This Github page is used to store all of the code and documentation related to Use Case 4 of the Horizon 2020 BEACON Project. The focus of this use case is Security. The aim of the work carried out is to provide an automatic security solution for newly created Virtual Machines (VMs) in the cloud. This security solution is split into two parts; evaluation and protection. This is achieved using several features which have been developed for this use case.
The three main aspects of this use case that are combined to deliver a security baseline are:
- OpenVAS Vulnerability Scanner
- Firewall Deployment
- Chef integration
These three main aspects of the use case are automatically orchestrated by a JAR file, comprised of the code found in the VulnerabilityScanner folder. This JAR file (known as the 'listener') 'listens' for incoming virtual machine details (UUID, IP Address, email address etc.) from the 'forwarder', a seperate JAR file comprised of the code found in the ForwarderExecutable folder. Virtual machine details are gathered by an 'activator script' running on the cloud platform, which detect the creation of a new VM. The activator script calls the forwarder with these VM details, which then sends them to the listener application.
The first step of the process is to conduct a vulnerability scan of the newly created virtual machine. This is performed using the listener application which interfaces directly with a deployment of the Open Vulnerability Assesssment System (OpenVAS). OpenVAS is an open-source framework comprised of several tools and services which provides a complete vulnerability scanning solution.
The listener application interfaces with OpenVAS to create and launch a new vulnerability scan on the target VM. This can be a surface level scan, or if the VM username/password is provided, a deeper scan of the filesystem can be conducted.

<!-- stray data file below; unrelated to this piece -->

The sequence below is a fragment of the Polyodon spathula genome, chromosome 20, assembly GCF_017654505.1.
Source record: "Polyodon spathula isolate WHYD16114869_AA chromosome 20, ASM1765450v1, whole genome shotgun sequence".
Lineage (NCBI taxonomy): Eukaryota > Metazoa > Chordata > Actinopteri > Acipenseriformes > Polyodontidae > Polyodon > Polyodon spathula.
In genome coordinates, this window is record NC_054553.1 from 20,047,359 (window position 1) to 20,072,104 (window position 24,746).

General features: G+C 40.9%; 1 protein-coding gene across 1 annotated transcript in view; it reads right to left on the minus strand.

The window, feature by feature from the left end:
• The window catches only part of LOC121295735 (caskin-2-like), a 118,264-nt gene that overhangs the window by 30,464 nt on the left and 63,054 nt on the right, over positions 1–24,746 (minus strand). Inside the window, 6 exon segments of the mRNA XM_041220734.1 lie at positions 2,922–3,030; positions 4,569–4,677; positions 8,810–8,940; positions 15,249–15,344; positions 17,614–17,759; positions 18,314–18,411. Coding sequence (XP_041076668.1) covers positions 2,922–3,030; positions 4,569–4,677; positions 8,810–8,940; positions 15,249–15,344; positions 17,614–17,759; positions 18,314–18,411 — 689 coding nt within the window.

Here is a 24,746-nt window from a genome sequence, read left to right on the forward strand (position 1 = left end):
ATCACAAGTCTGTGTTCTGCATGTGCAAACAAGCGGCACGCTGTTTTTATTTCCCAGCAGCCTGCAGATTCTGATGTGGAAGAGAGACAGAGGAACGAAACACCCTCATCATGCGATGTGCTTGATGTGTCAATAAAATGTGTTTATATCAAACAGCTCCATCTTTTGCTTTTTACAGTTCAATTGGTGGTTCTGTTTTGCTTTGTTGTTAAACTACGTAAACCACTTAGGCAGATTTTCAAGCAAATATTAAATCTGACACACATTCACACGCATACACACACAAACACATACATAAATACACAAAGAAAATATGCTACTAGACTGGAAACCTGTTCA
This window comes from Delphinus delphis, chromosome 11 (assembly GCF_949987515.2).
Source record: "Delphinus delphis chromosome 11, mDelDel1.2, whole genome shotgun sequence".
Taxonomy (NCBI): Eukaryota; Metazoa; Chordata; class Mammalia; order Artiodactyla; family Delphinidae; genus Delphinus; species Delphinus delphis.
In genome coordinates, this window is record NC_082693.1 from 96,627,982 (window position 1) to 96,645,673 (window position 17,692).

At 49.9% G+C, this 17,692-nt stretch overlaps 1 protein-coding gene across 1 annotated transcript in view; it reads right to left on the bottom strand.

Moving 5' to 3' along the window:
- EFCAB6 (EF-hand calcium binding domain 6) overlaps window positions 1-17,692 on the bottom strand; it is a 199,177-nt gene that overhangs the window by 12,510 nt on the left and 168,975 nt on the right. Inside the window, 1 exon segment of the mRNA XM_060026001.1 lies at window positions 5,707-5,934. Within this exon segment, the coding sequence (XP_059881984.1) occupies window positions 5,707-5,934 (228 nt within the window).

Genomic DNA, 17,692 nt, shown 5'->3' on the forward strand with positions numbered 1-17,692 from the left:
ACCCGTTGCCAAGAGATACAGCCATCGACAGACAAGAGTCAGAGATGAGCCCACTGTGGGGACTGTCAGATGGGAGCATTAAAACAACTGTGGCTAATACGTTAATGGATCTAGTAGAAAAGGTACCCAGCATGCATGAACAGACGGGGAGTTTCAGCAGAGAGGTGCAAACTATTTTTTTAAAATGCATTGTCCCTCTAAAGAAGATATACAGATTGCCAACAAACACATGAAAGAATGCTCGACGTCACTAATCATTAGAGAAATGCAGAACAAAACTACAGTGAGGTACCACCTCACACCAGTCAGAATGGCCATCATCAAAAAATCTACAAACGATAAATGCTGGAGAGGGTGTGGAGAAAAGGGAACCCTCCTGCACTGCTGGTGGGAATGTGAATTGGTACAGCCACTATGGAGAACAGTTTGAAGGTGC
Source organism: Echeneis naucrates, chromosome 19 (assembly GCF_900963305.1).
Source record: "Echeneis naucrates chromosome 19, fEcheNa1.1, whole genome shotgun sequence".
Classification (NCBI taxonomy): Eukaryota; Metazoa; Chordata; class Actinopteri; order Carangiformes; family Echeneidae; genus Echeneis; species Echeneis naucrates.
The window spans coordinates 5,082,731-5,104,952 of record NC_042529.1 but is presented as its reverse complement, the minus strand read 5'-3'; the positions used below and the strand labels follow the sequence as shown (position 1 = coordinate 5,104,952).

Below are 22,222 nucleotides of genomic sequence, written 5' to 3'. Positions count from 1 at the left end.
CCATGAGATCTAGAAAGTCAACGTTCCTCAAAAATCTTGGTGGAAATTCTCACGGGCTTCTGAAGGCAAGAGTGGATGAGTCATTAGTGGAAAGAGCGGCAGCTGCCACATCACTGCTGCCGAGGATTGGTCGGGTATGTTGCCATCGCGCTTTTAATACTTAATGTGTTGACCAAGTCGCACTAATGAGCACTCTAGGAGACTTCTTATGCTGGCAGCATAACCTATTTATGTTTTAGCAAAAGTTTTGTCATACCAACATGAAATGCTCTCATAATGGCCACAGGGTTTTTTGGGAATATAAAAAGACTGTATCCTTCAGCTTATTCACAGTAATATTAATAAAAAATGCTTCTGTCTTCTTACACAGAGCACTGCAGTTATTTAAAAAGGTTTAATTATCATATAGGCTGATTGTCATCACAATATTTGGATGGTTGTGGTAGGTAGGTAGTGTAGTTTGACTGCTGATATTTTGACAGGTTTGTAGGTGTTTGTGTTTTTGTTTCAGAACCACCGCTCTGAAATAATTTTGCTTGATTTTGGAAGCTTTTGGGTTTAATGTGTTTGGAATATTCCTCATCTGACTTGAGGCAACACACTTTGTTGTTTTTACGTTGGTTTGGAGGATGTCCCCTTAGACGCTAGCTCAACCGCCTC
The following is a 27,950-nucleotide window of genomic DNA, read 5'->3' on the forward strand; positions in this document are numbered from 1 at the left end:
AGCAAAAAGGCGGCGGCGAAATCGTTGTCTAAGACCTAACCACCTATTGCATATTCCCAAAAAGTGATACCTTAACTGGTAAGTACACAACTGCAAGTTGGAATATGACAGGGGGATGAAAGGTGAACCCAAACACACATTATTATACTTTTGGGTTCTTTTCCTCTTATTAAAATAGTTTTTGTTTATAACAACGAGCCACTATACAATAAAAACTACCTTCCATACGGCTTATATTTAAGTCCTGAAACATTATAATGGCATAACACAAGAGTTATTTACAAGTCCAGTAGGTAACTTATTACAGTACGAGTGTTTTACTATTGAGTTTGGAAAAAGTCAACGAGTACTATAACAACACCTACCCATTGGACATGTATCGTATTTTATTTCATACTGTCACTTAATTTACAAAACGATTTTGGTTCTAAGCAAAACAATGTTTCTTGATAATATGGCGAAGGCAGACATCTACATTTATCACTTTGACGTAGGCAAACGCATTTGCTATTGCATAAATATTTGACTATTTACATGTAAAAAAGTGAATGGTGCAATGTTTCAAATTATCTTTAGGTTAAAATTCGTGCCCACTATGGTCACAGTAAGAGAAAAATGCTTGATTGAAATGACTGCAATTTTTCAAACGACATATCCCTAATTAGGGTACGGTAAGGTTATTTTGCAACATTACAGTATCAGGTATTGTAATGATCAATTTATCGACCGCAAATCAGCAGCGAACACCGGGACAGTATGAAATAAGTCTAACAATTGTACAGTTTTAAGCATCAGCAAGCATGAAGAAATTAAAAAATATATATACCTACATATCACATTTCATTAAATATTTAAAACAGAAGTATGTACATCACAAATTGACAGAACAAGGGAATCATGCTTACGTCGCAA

Upon the completion of a vulnerability scan, a report is generated by OpenVAS detailing the detected vulnerabilties. The listener application receives this report from the OpenVAS scanner, and sends this report to the email address supplied by the forwarder. This allows the VM owner to gain insight into the individual vulnerabilities that exist on the VM, as well as view an overall 'Severity' rating.
The next phase of providing a security baseline is the automatic deployment of a firewall to the VM on a cloud platform level. This is done automatically by the listener application using the API of the platform the VM is running on. The application supports the deployment of firewalls on the following cloud platforms: FCO, Openstack, Open Nebula and AWS.
Security groups on the host platform of the VM are the method used to apply firewalls to VMs. Security groups are defined as an identifier and a group of rules. These rules are built from several parameters, port, direction (inbound or outbound) and protocol. These groups are defined as firewall config files, which can be defined in order to provide customisable firewalls to VMs.
In order to specify which firewall config is applied to a VM, the application reads the VM metadata. The application scans the metadata looking for a 'firewall' attribute paired with a key specifying the particular firewall to be applied. This firewall value is then matched against the loaded firewall configurations. If no match is found, or no firewall attribute has been applied to the VM metadata, a default firewall is applied to the VM.
The final phase of the security framework that is applied is an automatic deployment of Chef on the VM. This feature is available subject to a username and password being supplied, as chef requires an SSH connection in order to be deployed. Chef is installed on the VM, and then a list of cookbooks are downloaded and applied to provide a final layer of protection on the VM.